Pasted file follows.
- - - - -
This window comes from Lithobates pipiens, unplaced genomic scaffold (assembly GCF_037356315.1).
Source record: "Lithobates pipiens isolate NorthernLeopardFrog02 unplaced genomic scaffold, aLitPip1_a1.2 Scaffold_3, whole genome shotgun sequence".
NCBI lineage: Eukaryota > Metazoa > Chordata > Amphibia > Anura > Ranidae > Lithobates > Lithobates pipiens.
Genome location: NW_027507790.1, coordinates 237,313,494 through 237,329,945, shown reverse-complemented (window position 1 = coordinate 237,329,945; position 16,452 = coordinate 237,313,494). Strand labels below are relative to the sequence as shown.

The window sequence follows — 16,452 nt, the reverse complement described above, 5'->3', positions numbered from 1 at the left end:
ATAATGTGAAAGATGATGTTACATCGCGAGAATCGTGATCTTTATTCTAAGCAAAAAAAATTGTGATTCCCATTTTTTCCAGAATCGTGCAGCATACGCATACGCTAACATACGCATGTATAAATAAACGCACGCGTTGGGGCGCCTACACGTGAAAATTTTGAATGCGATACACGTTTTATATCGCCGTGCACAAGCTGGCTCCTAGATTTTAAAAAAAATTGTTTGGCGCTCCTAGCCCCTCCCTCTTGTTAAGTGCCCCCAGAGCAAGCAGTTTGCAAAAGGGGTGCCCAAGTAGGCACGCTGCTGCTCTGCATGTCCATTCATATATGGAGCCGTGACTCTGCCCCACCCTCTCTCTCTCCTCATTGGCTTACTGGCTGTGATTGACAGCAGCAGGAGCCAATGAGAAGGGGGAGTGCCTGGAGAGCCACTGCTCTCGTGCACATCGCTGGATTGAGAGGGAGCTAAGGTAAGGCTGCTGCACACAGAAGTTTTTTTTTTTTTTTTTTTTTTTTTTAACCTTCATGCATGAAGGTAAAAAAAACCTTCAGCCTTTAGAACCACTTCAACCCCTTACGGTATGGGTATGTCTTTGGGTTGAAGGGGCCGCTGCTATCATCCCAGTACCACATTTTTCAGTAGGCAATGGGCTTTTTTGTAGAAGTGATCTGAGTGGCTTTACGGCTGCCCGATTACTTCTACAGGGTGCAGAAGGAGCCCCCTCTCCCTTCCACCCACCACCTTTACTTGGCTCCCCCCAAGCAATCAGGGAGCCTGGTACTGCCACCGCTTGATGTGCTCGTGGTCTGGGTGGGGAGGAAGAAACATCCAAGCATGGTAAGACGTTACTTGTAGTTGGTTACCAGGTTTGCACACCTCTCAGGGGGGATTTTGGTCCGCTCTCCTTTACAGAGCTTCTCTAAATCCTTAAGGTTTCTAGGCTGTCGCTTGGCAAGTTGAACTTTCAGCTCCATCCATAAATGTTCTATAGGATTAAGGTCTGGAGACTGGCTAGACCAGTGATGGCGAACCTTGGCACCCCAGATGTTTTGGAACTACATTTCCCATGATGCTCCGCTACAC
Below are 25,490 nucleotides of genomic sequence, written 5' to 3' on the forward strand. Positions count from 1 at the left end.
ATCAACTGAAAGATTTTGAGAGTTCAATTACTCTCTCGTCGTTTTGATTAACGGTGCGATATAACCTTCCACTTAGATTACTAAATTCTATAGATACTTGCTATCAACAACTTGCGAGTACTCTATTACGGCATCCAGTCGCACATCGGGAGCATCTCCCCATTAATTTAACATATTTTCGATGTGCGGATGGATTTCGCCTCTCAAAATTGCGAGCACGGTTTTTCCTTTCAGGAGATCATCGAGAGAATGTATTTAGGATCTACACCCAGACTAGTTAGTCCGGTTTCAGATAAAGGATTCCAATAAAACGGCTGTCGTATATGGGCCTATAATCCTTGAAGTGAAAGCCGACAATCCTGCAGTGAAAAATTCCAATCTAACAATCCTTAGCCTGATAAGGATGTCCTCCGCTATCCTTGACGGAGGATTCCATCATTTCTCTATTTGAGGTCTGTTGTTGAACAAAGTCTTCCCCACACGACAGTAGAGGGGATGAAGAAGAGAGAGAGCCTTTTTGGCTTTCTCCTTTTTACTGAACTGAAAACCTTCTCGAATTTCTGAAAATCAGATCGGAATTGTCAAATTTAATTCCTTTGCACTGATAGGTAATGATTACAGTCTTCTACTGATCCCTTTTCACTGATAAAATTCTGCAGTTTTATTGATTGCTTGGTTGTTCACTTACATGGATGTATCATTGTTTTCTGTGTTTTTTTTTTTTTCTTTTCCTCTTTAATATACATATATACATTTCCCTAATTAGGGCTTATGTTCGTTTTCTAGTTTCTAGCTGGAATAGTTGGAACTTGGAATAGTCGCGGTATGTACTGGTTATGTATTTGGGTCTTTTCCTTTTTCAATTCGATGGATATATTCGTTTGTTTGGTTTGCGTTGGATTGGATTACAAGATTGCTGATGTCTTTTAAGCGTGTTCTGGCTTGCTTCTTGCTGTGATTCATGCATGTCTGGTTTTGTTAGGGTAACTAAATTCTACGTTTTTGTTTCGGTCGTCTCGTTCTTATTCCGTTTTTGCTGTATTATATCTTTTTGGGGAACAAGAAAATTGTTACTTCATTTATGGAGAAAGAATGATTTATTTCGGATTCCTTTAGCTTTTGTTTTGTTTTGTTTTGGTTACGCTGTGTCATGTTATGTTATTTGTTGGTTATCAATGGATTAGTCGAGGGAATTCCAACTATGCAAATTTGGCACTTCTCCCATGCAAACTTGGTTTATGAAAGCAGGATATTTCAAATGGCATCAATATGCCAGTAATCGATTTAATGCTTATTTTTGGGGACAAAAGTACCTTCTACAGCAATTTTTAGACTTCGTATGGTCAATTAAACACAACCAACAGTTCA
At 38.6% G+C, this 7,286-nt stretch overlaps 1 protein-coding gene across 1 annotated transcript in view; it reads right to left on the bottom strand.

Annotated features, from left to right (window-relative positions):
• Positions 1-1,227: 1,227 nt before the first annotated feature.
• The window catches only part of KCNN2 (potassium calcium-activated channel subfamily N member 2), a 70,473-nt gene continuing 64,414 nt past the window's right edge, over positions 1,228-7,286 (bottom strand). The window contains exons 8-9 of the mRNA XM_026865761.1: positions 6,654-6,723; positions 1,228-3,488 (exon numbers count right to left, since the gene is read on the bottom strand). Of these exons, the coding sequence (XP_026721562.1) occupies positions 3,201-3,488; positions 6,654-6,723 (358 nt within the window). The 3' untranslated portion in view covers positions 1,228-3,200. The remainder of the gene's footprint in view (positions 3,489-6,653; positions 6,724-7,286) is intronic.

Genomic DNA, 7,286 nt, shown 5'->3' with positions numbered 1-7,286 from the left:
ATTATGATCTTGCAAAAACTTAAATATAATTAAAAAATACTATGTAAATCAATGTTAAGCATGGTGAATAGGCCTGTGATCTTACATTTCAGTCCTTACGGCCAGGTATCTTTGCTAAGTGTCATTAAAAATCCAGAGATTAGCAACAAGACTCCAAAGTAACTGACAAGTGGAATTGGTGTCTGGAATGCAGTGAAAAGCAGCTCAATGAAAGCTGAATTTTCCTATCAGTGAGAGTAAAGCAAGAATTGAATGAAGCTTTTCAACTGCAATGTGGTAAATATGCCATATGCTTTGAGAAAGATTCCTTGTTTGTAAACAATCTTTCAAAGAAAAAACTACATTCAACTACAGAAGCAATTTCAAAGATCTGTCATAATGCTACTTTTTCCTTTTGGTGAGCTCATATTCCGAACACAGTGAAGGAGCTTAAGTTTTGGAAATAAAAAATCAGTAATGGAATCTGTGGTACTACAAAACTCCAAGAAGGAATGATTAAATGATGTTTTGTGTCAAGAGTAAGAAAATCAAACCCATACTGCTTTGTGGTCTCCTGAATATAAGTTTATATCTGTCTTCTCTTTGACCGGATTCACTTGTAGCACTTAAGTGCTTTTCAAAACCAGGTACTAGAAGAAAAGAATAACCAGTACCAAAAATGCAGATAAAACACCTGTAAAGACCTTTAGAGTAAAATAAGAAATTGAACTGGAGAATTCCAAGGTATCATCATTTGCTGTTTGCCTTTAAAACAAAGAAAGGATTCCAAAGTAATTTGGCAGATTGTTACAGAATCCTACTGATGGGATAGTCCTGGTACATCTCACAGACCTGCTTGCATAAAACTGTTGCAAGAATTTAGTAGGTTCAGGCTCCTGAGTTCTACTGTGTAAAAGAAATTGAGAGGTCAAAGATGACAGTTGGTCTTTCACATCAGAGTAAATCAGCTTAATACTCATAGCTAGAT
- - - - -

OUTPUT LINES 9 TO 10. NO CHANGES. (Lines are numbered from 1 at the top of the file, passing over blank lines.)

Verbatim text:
At 38.6% G+C, this 7,286-nt stretch overlaps 1 protein-coding gene across 1 annotated transcript in view; it reads right to left on the bottom strand.

Annotated features, from left to right (window-relative positions):